USA Volleyball is committed to fostering a fun, healthy and safe environment for all its members. We must recognize the safety of our minors lies with all those involved in the sport and is not the sole responsibility of any one person at a club, regional or national level. Learn more on our SafeSport webpage.

  1. Education is the most important tool for combating misconduct. Look for resources that can help you understand how abuse occurs and what you can do about it. You should be able to recognize signs of grooming behavior and boundary violations, and what to do when you suspect a child’s safety is at risk.
  2. It is important to establish healthy boundaries between athletes and coaches, and have clear expectations about the coach’s role. A coach can often serve as a teacher, a mentor or a role model for a young person. A coach is not an athlete’s friend, peer or romantic partner. Teams and youth sport organizations should spell out prohibited behaviors to ensure strong and safe boundaries between adults and athletes.
  3. For misconduct to take place, an offender needs privacy, access and control. One way to reduce the risk for abuse is to design strategies for addressing these high-risk areas, which include travel, locker rooms and electronic communications. Teams should adopt policies that spell out expectations and create boundaries.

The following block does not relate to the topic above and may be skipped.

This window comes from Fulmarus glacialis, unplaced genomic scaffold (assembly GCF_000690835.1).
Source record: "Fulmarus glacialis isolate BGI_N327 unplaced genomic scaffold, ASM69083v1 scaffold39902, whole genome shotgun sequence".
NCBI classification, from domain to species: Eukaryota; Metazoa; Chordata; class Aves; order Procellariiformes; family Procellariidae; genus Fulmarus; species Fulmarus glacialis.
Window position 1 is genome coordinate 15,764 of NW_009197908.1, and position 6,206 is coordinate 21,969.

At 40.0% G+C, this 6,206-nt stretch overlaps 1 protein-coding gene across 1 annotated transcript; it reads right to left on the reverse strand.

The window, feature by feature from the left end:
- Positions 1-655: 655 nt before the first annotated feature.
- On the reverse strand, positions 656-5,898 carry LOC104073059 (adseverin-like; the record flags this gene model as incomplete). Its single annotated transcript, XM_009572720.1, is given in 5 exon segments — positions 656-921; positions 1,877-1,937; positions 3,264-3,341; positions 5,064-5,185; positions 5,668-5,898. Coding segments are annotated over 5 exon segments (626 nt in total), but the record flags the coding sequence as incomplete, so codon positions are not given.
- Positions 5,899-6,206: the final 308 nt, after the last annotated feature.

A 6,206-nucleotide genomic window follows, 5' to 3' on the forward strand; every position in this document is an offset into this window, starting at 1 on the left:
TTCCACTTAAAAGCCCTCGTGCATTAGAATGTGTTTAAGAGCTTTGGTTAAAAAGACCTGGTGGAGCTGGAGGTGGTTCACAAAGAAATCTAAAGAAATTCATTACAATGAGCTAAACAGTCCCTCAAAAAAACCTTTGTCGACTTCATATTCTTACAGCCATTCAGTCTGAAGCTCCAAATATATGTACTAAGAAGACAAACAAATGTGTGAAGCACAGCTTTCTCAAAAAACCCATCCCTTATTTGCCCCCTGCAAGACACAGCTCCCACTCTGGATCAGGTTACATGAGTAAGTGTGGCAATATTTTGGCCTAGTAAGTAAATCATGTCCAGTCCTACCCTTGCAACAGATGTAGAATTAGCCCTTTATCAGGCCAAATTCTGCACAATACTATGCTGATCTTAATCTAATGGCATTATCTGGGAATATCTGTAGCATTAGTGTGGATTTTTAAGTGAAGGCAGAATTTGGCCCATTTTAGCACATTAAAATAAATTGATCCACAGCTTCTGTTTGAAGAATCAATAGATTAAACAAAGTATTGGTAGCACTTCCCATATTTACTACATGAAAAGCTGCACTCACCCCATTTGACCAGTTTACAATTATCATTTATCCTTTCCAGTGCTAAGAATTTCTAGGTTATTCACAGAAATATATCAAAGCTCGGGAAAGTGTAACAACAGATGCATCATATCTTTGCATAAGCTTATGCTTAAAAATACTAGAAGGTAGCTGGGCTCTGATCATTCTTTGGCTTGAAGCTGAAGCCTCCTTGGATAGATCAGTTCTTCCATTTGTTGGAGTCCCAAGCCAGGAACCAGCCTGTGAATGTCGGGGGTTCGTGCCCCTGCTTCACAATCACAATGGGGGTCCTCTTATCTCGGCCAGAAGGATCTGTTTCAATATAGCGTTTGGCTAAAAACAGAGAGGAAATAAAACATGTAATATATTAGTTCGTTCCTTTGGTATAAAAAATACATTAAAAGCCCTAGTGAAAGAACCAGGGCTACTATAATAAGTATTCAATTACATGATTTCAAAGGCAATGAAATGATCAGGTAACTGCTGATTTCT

4. If you recognize questionable behaviors, say something! Your youth sports organization should designate someone – a coach, the team administration or a parent advocate – who is there to hear your concerns or take a report of inappropriate behavior. Make sure that everyone knows that person.
  5. Physical and sexual misconduct can be a hard topic for parents to talk about with their children. Having these conversations is extremely important in helping prevent your child from becoming a victim of abuse. Having ongoing and open conversations with children about their bodies and appropriate boundaries will make it easier for them to talk to you if anyone is making them feel uncomfortable.